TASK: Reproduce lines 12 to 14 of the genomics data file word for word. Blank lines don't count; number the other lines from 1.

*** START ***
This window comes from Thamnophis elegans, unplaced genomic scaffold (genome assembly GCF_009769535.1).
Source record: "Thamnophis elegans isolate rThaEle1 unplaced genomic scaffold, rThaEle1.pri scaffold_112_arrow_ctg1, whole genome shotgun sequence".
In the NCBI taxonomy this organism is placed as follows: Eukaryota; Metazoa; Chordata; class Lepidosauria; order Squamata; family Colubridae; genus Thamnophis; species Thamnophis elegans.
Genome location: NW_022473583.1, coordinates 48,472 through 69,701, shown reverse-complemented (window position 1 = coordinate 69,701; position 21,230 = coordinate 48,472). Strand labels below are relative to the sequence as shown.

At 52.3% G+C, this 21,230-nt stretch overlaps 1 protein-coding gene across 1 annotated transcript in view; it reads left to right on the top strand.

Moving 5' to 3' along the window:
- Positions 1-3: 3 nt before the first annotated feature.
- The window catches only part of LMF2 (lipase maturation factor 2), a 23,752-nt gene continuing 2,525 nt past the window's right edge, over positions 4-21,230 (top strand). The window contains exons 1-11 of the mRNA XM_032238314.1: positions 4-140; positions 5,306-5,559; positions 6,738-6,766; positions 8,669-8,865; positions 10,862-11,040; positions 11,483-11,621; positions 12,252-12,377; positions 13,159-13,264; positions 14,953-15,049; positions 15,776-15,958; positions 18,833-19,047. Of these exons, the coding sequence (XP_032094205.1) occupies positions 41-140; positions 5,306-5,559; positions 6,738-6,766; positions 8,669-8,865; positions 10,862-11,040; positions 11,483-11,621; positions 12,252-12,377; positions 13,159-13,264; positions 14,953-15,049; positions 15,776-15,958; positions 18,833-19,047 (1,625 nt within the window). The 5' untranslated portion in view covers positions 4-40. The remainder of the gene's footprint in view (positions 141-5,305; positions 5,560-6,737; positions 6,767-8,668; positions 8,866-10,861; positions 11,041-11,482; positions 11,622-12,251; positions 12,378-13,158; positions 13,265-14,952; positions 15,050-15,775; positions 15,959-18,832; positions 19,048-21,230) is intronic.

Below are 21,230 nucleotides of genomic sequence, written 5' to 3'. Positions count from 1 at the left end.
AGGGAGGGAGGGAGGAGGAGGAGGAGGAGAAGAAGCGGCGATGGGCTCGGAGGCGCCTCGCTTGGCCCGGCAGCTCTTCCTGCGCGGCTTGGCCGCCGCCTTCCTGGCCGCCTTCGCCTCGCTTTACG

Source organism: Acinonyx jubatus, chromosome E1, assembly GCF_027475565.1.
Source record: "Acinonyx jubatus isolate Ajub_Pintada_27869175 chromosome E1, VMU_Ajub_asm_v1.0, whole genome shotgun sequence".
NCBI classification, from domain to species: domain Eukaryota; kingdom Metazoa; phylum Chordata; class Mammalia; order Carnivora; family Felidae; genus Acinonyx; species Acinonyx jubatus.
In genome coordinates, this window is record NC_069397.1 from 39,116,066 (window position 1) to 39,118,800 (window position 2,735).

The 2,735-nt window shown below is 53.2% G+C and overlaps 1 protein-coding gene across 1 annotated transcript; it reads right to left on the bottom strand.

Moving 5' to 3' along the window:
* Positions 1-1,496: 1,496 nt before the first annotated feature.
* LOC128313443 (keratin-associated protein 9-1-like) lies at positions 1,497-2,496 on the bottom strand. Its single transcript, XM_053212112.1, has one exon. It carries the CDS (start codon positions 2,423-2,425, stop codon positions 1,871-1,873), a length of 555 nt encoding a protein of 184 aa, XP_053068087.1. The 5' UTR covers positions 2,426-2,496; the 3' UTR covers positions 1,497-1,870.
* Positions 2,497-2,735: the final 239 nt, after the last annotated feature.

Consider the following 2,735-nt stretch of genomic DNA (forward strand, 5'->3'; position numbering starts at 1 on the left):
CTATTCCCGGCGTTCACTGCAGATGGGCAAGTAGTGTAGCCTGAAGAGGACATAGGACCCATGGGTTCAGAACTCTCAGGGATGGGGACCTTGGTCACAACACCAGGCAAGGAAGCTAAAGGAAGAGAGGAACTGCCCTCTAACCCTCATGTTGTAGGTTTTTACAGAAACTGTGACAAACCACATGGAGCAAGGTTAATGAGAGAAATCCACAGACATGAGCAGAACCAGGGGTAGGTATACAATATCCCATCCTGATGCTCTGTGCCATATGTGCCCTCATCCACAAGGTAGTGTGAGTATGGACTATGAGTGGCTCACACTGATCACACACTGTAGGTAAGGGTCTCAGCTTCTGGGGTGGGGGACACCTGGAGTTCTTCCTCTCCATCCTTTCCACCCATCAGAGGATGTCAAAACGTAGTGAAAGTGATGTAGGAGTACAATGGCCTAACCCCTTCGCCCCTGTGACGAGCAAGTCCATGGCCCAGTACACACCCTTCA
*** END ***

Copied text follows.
Source record: "Acinonyx jubatus isolate Ajub_Pintada_27869175 chromosome E1, VMU_Ajub_asm_v1.0, whole genome shotgun sequence".
NCBI classification, from domain to species: domain Eukaryota; kingdom Metazoa; phylum Chordata; class Mammalia; order Carnivora; family Felidae; genus Acinonyx; species Acinonyx jubatus.
In genome coordinates, this window is record NC_069397.1 from 39,116,066 (window position 1) to 39,118,800 (window position 2,735).